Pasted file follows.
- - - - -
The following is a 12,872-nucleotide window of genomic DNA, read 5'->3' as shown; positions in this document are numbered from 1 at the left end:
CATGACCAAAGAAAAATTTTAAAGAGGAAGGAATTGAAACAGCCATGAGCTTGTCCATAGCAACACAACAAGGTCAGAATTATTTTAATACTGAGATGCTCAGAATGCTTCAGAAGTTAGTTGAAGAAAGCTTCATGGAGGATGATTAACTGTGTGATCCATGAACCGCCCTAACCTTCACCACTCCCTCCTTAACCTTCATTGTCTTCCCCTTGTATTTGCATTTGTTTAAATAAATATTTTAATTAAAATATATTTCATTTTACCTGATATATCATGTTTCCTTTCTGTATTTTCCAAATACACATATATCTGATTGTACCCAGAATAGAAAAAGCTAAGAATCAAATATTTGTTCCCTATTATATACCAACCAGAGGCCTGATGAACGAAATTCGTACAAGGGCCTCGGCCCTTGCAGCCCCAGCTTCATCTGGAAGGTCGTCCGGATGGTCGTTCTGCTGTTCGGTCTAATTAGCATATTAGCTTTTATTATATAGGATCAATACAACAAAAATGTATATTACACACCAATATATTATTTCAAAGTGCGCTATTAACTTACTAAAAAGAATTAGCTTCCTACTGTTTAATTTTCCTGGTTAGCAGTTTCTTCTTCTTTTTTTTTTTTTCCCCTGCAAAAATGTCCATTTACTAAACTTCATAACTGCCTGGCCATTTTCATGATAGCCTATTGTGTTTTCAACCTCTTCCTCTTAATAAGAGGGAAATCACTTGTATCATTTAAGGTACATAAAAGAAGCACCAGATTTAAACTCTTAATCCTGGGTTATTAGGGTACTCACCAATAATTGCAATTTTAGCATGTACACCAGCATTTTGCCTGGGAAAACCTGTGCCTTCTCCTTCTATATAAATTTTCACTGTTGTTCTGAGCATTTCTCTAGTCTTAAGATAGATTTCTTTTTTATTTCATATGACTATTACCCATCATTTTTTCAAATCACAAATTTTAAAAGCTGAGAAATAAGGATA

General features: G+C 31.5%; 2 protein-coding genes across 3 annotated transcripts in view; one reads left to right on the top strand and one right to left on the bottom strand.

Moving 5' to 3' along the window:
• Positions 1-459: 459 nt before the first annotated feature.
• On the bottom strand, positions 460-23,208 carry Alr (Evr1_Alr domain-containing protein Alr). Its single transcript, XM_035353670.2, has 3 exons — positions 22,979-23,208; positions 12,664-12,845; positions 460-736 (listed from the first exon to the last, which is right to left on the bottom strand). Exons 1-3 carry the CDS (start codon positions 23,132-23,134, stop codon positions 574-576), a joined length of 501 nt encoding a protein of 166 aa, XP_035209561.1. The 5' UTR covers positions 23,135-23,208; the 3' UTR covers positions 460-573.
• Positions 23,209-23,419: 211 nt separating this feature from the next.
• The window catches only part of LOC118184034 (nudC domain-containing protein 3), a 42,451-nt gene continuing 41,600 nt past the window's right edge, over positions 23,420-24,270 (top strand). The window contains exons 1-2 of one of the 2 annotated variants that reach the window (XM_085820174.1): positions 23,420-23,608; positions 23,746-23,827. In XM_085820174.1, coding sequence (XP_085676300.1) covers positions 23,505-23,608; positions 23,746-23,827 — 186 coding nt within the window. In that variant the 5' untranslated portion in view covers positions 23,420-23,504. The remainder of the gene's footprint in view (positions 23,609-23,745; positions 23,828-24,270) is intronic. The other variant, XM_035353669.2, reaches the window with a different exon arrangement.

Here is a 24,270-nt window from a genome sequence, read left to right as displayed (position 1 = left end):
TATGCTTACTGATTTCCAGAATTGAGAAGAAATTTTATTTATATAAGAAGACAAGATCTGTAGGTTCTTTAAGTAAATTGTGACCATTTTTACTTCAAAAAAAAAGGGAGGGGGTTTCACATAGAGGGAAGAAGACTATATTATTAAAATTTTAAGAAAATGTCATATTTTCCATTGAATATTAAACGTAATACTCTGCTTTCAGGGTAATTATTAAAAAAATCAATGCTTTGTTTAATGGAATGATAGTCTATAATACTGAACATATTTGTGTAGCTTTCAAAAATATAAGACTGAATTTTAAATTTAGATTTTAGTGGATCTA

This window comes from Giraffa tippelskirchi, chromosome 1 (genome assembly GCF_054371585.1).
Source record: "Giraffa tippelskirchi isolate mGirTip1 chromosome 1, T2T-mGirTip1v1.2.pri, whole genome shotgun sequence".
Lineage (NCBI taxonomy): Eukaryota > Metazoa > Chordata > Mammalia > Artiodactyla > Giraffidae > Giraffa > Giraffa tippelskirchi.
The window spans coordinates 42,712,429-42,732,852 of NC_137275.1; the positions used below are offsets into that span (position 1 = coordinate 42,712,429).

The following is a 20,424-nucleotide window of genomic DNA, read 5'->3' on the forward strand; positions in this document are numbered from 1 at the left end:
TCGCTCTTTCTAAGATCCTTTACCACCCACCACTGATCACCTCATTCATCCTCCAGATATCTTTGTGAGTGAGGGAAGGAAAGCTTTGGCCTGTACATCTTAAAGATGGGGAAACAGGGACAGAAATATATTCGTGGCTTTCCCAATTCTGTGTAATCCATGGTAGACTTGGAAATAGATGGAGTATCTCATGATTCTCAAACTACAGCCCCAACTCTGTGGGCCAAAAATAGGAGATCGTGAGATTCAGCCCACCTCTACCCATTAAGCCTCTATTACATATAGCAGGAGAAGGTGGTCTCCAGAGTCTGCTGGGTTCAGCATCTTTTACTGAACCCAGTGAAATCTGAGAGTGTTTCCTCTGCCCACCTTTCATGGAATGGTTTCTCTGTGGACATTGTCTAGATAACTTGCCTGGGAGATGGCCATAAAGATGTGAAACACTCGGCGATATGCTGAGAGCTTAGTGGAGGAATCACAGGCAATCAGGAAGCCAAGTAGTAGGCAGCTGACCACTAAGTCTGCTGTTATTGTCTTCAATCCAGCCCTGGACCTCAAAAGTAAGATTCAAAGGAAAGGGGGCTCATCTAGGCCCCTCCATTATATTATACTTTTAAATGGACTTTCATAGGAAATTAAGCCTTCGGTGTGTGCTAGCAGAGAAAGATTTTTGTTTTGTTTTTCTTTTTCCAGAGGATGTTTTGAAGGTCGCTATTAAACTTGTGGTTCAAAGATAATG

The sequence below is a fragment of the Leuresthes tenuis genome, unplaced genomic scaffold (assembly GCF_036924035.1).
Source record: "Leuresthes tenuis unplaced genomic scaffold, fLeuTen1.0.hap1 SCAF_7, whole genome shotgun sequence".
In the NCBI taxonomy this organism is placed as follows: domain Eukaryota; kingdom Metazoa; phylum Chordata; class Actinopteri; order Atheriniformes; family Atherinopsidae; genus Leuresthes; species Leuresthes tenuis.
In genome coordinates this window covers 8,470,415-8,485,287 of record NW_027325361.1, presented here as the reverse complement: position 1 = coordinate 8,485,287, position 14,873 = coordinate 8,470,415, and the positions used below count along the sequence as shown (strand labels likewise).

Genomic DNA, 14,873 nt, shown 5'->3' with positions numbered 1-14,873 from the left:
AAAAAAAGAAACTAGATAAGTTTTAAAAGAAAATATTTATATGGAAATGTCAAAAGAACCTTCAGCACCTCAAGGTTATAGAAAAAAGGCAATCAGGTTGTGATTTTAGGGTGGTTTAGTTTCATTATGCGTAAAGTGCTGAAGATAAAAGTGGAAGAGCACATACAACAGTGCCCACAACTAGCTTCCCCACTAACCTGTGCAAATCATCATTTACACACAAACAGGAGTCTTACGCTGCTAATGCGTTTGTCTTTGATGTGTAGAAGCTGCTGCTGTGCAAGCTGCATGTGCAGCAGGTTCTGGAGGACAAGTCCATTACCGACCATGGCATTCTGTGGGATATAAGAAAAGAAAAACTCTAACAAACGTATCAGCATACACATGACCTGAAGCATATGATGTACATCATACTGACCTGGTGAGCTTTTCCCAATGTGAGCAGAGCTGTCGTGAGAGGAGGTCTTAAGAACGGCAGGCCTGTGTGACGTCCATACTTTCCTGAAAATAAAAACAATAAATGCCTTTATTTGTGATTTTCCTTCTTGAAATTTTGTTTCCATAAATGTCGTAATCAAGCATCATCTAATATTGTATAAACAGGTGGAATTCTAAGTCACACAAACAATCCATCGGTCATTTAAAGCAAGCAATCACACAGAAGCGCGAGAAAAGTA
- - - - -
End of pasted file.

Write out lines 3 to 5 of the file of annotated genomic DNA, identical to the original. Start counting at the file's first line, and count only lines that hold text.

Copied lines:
General features: G+C 31.5%; 2 protein-coding genes across 3 annotated transcripts in view; one reads left to right on the top strand and one right to left on the bottom strand.

Moving 5' to 3' along the window:
• Positions 1-459: 459 nt before the first annotated feature.